The reason for the winding-up was the recent formation of a branch of the Farmers and Settlers' Association in Coorow [9: 6-Sep-1912]
     In 1912 and 1913 guaranteed to contribute to the Coorow State School teacher's salary if the attendance fell below ten students [215]
     He wrote to Samuel J. F. MOORE, M.L.A. in July 1912 expressing the need for a school building in Coorow [215]
     Gave a donation at the Coorow Football Club's Annual Sports Day held in Coorow on 30 September 1913 [9: 10-Oct-1913]
     He had a donation box in Coorow in 1913 and 1914, which raised money for the Perth Public Hospital [39: 1-Jan -1914, 29-May-1914]
     Advertised his store with the catch-cries of "Goods supplied at Perth prices" and "Civility and attention at all times" [9: 13-Mar-1914]
     He operated his store until at least September 1914 [9: 11-Sep-1914]
In February 1913 he applied with the Midland Railway Company to buy Lot 99 to avoid it going up for public auction [34]
     He offered to pay £30 more than prices on adjacent lots when they were auctioned providing it was guaranteed he would get it [34]
     He was desirous of knowing so he could make improvements to his store which would otherwise not be worth his while [34]
     The Company obviously declined as Lot 99 went up for public auction along with other lots on 20 February 1914 [10: 10-Feb-1914] [27]
     Lot 99 was purchased at the auction by Mrs Janet M. JONES of Turipa Farm in Coorow for £40 [27]
     At the auction, however, his wife purchased the two quarter-acre Lots 1 and 2 (which they later sold to Heinrich W. BOTHE) [27] [34]
In April 1914 he advertised his farm at Latham for sale: "Wongan-Hills Mullewa line, 2000 acres, very easy terms" [81: 19-Apr-1914]
     Those interested in his property could apply for further particulars via Todd's Store in Coorow [81: 19-Apr-1914]
     By November 1914, when facing bankruptcy, he had ceased as a storekeeper in Coorow but was still farming [39: 19-Nov-1914]
There was a Todd Street on the west side of the Cooorw townsite, which was presumably named after him [382]
     Todd Street began at Station Street and intersected through Perenjori (now Long Street) and Brand (later West Street) [382]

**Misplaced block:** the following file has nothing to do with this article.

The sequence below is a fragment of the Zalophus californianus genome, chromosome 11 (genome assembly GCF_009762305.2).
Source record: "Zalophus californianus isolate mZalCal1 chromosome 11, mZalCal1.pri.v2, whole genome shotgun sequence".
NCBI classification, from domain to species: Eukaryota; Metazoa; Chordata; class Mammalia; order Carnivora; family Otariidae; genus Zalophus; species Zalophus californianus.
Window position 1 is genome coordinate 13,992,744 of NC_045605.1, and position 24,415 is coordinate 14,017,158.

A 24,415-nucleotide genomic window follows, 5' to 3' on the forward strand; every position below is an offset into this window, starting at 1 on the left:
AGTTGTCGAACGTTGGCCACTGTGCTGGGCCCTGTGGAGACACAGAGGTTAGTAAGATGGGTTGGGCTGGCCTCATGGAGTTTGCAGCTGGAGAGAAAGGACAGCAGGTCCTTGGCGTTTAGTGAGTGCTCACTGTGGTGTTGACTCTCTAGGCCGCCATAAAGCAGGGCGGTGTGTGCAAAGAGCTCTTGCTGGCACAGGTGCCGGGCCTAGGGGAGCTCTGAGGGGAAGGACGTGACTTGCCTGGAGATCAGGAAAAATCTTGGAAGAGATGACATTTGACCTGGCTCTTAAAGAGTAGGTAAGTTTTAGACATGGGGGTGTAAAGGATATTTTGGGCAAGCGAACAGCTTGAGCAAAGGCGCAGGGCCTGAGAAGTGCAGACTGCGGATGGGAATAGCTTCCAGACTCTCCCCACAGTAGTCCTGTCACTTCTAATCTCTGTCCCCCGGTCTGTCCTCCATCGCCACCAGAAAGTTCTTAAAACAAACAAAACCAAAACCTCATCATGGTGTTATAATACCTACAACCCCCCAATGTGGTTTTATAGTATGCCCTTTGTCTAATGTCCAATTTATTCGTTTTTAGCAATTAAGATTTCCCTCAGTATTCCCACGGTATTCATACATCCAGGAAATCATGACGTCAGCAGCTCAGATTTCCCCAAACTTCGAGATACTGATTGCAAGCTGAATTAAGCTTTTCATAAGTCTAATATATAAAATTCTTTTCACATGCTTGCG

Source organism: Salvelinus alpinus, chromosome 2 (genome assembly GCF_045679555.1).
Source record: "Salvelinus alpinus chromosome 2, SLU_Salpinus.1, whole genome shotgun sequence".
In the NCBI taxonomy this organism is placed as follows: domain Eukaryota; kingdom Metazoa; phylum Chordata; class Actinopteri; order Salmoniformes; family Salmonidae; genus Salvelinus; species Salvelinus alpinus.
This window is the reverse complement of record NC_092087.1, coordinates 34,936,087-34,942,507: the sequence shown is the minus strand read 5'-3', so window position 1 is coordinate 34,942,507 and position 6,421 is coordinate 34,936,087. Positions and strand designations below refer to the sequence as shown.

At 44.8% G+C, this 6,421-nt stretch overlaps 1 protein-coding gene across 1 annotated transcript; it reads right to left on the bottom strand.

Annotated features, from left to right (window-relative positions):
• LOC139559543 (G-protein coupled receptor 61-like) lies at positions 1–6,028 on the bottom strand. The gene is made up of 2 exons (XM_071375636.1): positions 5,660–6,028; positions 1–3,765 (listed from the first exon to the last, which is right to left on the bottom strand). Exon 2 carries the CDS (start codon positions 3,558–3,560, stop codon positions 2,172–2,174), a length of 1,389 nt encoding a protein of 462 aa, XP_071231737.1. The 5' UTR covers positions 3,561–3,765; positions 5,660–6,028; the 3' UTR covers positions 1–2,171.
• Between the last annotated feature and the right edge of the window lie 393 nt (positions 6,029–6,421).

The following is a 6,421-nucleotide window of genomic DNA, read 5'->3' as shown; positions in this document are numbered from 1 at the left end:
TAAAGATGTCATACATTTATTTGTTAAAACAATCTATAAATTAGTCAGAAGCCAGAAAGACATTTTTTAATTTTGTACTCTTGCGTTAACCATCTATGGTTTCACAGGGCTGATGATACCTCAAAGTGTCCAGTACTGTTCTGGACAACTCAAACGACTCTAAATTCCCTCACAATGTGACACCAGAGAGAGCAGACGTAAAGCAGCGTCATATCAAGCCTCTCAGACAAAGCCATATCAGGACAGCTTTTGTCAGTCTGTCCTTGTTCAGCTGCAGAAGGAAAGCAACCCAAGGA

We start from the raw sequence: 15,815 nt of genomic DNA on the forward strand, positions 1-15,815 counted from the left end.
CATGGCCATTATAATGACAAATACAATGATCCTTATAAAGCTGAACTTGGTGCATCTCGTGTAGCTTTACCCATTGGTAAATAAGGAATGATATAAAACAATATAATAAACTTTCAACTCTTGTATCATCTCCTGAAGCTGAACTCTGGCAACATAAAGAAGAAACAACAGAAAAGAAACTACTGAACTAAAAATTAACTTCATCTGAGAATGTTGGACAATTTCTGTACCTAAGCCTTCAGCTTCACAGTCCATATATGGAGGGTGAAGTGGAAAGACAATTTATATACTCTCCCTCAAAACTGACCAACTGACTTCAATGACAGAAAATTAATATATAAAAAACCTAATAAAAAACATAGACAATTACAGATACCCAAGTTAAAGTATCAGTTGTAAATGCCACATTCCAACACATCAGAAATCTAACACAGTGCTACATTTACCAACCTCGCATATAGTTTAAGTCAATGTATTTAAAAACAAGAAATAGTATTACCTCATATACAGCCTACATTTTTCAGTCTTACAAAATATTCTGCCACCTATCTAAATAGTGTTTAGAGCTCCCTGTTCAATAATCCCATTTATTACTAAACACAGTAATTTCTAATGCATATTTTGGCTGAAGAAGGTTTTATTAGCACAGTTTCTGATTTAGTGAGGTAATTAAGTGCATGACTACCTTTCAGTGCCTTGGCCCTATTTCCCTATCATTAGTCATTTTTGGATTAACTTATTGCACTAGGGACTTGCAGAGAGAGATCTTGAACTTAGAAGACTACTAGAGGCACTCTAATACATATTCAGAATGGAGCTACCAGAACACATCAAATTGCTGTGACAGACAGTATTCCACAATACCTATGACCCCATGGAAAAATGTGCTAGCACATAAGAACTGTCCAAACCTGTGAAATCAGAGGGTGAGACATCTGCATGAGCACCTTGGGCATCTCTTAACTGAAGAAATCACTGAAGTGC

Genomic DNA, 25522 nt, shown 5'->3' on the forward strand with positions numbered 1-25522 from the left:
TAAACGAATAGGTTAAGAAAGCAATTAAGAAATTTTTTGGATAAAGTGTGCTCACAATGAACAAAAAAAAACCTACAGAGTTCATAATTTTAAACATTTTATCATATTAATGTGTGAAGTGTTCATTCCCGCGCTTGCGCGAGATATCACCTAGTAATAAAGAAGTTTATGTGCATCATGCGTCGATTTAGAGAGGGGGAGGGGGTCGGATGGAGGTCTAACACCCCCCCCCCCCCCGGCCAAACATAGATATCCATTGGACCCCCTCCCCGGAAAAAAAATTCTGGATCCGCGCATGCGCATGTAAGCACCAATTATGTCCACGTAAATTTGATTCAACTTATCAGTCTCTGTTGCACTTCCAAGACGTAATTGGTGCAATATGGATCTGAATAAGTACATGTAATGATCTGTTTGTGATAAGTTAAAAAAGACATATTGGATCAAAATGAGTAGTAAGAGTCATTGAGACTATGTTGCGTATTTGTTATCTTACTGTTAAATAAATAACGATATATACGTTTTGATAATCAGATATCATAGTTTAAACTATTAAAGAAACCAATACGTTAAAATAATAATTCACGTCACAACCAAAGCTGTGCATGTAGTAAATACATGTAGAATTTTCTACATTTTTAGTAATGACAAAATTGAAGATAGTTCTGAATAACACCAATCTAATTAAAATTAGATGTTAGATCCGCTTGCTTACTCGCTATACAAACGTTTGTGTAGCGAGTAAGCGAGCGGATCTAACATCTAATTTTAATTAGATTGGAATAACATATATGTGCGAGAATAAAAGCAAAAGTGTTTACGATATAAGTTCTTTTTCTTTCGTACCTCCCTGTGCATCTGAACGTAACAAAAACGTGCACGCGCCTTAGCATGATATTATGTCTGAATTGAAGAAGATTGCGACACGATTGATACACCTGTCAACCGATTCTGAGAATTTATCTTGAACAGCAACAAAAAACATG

The street, which no longer exists, ran parallel to and in-between Thomas Street and Blythe Street (now Bothe Street) [382]
Advertised in November 1915 that he had a No. 3 Bagshaw Winnower that had only been used once and was for sale [81: 21-Nov-1915]
Gave evidence to the Royal Commission on the Agricultural Industries of Western Australia in Latham on 24 November 1916 [152]
He read an article in The Primary Producer newspaper about the destruction of rabbits by ants in Africa [353: 11-Oct-1918]
     He wrote into the paper that he believed the scarcity of rabbits in Latham was due to destructive ants [353]
     Locally, if a pig was in pigging and wasn't strong enough to rise, it would be destroyed almost immediately [353]
     If newly born calves weren't watched, they'd be killed as the ants would get into their eyes and mouths [353]
     Unless extremely dry there was never any chance of finding a carcass of a dead animal, as the ants would consume them [353]
     There weren't many kangaroos in Latham, which he believed was also due to the local ants [353]
     He also mentioned that a large number of cats were dumped in the country around Lake Nedo but never survived very long [353]
Farmer in Latham until 1918 [6] and by October 1918 was living in Mundaring [353: 11-Oct-1918]
     His farm in Latham was mortgaged to the Agricultural Bank, who called for tenders for its purchase by 6 May 1918 [39: 20-Arp-1918]
     The farm didn't sell and was subsequently forfeited before being re-offered for selection in November 1919 [81: 23-Nov-1919]
Traveller of 34 Hill Street in East Perth 1920-1922 [6] [50]
     Member of the British Settlers' Association - was Secretary in 1922 [39: 27-Jan-1922]
Departed Wellington, New Zealand on the steamship Ruahine and arrived in Southampton, England on 4 August 1922 [204]
     Despite departing from New Zealand their previous and future intended address was Australia [204]
     Their initial address following their arrival was Sidford Lodge in Shirley, Southampton, England [204]
     Resided with his wife and children at Radnor House on Oakington Avenue in Wembley, Middlesex, England 1923-1925 [421]
Prior to leaving England he lived with Margaret Mary Monica GRIEVES at Sunnymead on Barnhill Road in Wembley, Middlesex [203]